In 1975, the Brigham Young University Psychology Department administrators organized a Board of Review for Psychotherapeutic Techniques to recommend “policies governing the use of sensitive treatment techniques” on campus. Within a year, the review board had assembled a list of eight therapies being used at BYU which “could conflict” with church teachings. However, most of the therapies were not stopped (including electric shock, vomiting aversion, and the use of pornographic materials).
Gary Bergera interviewed Gerald Dye, chair of the University Standards office, in February 1978, and Dye reported what the “set process” was for “homosexual students referred to Standards” for counseling:
- They are asked to a personal interview with Standards…to determine the depth or extent of involvement; previous involvement, if any, of offender; does the student understand the seriousness of the matter; if the branch president or bishop [is] aware.
- The individual’s branch president or home bishop is contacted.
- Standards is to determine if the offense is serious or not
- a. serious: repetition; anal/oral intercourse.
- b. less serious: experimential [sic]; mutual masturbation.
- Action taken.
- If determined to be serious, the student is expelled.
- If less serious, the student may remain at BYU on a probationary basis.
- Standards also acts as an intermediary between the student who remains and counseling service; Students who remain are required to undergo therapy. 
Although “therapy” was required for homosexual students, Dye promised Bergera that “no student working through Standards will ever undergo aversion therapy” He lied.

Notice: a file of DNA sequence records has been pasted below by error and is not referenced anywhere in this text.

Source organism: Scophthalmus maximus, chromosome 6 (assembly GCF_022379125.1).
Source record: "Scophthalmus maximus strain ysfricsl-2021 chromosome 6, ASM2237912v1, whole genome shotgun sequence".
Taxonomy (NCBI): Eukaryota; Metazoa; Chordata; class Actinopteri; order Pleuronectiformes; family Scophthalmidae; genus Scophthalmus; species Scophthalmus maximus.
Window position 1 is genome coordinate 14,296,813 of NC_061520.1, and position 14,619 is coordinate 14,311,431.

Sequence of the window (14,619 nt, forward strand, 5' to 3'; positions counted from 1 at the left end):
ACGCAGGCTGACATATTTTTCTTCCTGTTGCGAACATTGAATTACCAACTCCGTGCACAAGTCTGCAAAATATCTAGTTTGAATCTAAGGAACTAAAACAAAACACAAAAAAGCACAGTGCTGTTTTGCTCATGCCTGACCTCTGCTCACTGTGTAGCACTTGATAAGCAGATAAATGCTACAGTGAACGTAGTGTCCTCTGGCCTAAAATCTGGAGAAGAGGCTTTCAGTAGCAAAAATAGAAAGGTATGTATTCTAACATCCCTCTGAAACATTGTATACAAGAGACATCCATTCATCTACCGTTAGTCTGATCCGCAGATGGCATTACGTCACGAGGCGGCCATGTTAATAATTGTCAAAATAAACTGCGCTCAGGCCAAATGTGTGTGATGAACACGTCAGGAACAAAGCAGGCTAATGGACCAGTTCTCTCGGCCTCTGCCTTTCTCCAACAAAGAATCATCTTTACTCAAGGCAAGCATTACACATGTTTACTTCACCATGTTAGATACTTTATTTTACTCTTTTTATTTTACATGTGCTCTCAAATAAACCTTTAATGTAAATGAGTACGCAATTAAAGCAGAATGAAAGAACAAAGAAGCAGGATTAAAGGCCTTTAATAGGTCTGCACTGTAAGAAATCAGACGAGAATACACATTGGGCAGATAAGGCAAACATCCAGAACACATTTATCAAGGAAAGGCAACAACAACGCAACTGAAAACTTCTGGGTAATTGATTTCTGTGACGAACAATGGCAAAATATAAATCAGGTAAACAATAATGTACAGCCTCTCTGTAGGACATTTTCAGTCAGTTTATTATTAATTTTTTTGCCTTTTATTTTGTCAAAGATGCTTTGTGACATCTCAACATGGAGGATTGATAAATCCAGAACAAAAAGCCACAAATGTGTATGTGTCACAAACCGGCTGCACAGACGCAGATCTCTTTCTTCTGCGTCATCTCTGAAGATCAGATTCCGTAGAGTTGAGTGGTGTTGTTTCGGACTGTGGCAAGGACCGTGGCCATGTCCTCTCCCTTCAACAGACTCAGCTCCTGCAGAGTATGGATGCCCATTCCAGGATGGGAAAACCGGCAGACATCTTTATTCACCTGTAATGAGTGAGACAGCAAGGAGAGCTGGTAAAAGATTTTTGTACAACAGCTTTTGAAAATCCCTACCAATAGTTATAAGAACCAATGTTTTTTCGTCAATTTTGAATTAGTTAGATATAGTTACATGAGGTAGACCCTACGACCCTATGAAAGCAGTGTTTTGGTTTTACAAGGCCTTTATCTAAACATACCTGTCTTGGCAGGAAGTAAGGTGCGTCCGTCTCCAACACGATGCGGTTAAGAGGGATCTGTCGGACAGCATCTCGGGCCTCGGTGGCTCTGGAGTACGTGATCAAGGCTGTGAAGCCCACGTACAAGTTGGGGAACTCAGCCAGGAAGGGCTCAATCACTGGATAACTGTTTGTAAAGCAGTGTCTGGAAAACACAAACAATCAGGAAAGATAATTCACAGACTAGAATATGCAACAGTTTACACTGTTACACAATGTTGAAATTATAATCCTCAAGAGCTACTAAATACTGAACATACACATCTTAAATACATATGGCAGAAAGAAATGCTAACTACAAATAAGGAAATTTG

Gay men were referred there by bishops, stake presidents and, for BYU students, the standards committee. Teen boys as young as 15 were sent there by their bishops. BYU students were told that they’d either have to go through the “aversion therapy” or leave BYU. This torture went on for 15-20 years.
The 1976 study at Brigham Young, “Effect of Visual Stimuli in Electric Aversion Therapy,” was written by Max Ford McBride, then a graduate student in the psychology department.
A mercury-filled tube was placed around the base of the penis to measure the level of stimulation he experienced when viewing nude images of men and women.
Shocks, given in three 10-second intervals, were then administered in conjunction with certain images.
Others were given chemical compounds, which were administered through an IV and caused subjects to vomit when they were stimulated.
When discovered the Mormon church stopped all conversion practices at BYU and refereed its homosexual students and other gay church members to Evergreen International located in Salt Lake City, Utah, whose stated mission was to assist “people who want to diminish same-sex attractions and overcome homosexual behavior” and the horror stories persisted of abuse and torture.
Although it functioned independently of any church, Evergreen was religiously based on the teachings of the LDS Church. Though not affiliated with the Church, the organization adhered to its teachings “without reservation or exception.” Evergreen had emeritus general authorities on its board of trustees and taught LDS Church principles to Latter-day Saints and ecclesiastical leaders by working with the Church as well as by hosting various events, such as firesides (informal evening gatherings of church members), workshops, and conferences.
On September 19, 2009, Bruce C. Hafen, a general authority of the LDS Church, spoke at Evergreen’s annual conference at the Joseph Smith Memorial Building in Salt Lake City, a venue owned by the LDS Church.
This little seen documentary was part of a Masters Thesis project at a Major University in the Northwest. And chronicles the stories of the tortured men who experienced the brutality at the hands of the Mormon Church